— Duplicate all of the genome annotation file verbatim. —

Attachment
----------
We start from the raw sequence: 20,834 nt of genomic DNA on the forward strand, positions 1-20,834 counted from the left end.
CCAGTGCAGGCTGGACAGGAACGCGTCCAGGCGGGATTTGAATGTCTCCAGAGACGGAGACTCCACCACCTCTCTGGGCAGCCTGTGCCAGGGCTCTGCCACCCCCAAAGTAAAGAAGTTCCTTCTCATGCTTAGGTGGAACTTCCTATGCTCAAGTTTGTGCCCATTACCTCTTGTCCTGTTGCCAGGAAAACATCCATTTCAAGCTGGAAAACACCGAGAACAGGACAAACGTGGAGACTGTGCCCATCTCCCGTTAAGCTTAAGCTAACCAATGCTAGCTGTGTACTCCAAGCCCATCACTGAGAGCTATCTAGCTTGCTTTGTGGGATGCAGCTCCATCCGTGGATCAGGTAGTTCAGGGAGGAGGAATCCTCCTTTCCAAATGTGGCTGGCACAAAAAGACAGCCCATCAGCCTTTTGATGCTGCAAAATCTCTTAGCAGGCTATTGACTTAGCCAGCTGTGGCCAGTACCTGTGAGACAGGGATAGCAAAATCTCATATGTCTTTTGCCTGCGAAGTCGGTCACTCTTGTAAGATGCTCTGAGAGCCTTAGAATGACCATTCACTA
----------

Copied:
We start from the raw sequence: 20,834 nt of genomic DNA on the forward strand, positions 1-20,834 counted from the left end.
CCAGTGCAGGCTGGACAGGAACGCGTCCAGGCGGGATTTGAATGTCTCCAGAGACGGAGACTCCACCACCTCTCTGGGCAGCCTGTGCCAGGGCTCTGCCACCCCCAAAGTAAAGAAGTTCCTTCTCATGCTTAGGTGGAACTTCCTATGCTCAAGTTTGTGCCCATTACCTCTTGTCCTGTTGCCAGGAAAACATCCATTTCAAGCTGGAAAACACCGAGAACAGGACAAACGTGGAGACTGTGCCCATCTCCCGTTAAGCTTAAGCTAACCAATGCTAGCTGTGTACTCCAAGCCCATCACTGAGAGCTATCTAGCTTGCTTTGTGGGATGCAGCTCCATCCGTGGATCAGGTAGTTCAGGGAGGAGGAATCCTCCTTTCCAAATGTGGCTGGCACAAAAAGACAGCCCATCAGCCTTTTGATGCTGCAAAATCTCTTAGCAGGCTATTGACTTAGCCAGCTGTGGCCAGTACCTGTGAGACAGGGATAGCAAAATCTCATATGTCTTTTGCCTGCGAAGTCGGTCACTCTTGTAAGATGCTCTGAGAGCCTTAGAATGACCATTCACTA